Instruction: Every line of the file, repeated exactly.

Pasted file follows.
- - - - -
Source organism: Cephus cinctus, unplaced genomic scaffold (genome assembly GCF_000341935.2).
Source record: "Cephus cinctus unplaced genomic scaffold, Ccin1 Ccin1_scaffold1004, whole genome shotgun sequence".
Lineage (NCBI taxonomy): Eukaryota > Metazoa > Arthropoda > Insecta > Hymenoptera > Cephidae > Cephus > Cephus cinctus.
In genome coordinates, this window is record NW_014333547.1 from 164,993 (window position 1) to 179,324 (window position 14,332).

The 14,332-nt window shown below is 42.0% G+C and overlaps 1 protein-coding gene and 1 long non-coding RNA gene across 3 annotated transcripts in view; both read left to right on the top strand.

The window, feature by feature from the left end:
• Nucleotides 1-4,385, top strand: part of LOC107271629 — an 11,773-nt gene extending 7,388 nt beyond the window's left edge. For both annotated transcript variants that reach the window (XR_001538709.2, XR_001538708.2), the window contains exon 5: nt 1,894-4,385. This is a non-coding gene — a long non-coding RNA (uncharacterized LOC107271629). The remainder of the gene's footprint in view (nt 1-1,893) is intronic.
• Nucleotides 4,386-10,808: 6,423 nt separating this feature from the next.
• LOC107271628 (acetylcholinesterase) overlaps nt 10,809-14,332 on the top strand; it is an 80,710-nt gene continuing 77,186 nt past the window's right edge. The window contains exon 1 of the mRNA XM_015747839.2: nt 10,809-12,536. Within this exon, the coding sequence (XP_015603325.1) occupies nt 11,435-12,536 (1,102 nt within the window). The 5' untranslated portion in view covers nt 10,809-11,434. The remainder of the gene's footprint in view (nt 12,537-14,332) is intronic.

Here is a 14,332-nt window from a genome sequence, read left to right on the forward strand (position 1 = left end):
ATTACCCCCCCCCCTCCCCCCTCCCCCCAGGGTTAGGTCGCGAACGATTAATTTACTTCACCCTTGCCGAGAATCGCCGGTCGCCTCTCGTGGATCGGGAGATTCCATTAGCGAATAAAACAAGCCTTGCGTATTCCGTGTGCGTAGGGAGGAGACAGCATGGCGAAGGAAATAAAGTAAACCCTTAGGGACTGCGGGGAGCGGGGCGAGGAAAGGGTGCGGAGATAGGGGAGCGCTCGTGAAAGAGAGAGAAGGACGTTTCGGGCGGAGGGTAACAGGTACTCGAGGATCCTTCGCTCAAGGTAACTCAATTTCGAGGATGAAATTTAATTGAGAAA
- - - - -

Source organism: Cephus cinctus, unplaced genomic scaffold (genome assembly GCF_000341935.2).
Source record: "Cephus cinctus unplaced genomic scaffold, Ccin1 Ccin1_scaffold1004, whole genome shotgun sequence".
Lineage (NCBI taxonomy): Eukaryota > Metazoa > Arthropoda > Insecta > Hymenoptera > Cephidae > Cephus > Cephus cinctus.
In genome coordinates, this window is record NW_014333547.1 from 164,993 (window position 1) to 179,324 (window position 14,332).

The 14,332-nt window shown below is 42.0% G+C and overlaps 1 protein-coding gene and 1 long non-coding RNA gene across 3 annotated transcripts in view; both read left to right on the top strand.

The window, feature by feature from the left end:
• Nucleotides 1-4,385, top strand: part of LOC107271629 — an 11,773-nt gene extending 7,388 nt beyond the window's left edge. For both annotated transcript variants that reach the window (XR_001538709.2, XR_001538708.2), the window contains exon 5: nt 1,894-4,385. This is a non-coding gene — a long non-coding RNA (uncharacterized LOC107271629). The remainder of the gene's footprint in view (nt 1-1,893) is intronic.
• Nucleotides 4,386-10,808: 6,423 nt separating this feature from the next.
• LOC107271628 (acetylcholinesterase) overlaps nt 10,809-14,332 on the top strand; it is an 80,710-nt gene continuing 77,186 nt past the window's right edge. The window contains exon 1 of the mRNA XM_015747839.2: nt 10,809-12,536. Within this exon, the coding sequence (XP_015603325.1) occupies nt 11,435-12,536 (1,102 nt within the window). The 5' untranslated portion in view covers nt 10,809-11,434. The remainder of the gene's footprint in view (nt 12,537-14,332) is intronic.

Here is a 14,332-nt window from a genome sequence, read left to right on the forward strand (position 1 = left end):
ATTACCCCCCCCCCTCCCCCCTCCCCCCAGGGTTAGGTCGCGAACGATTAATTTACTTCACCCTTGCCGAGAATCGCCGGTCGCCTCTCGTGGATCGGGAGATTCCATTAGCGAATAAAACAAGCCTTGCGTATTCCGTGTGCGTAGGGAGGAGACAGCATGGCGAAGGAAATAAAGTAAACCCTTAGGGACTGCGGGGAGCGGGGCGAGGAAAGGGTGCGGAGATAGGGGAGCGCTCGTGAAAGAGAGAGAAGGACGTTTCGGGCGGAGGGTAACAGGTACTCGAGGATCCTTCGCTCAAGGTAACTCAATTTCGAGGATGAAATTTAATTGAGAAA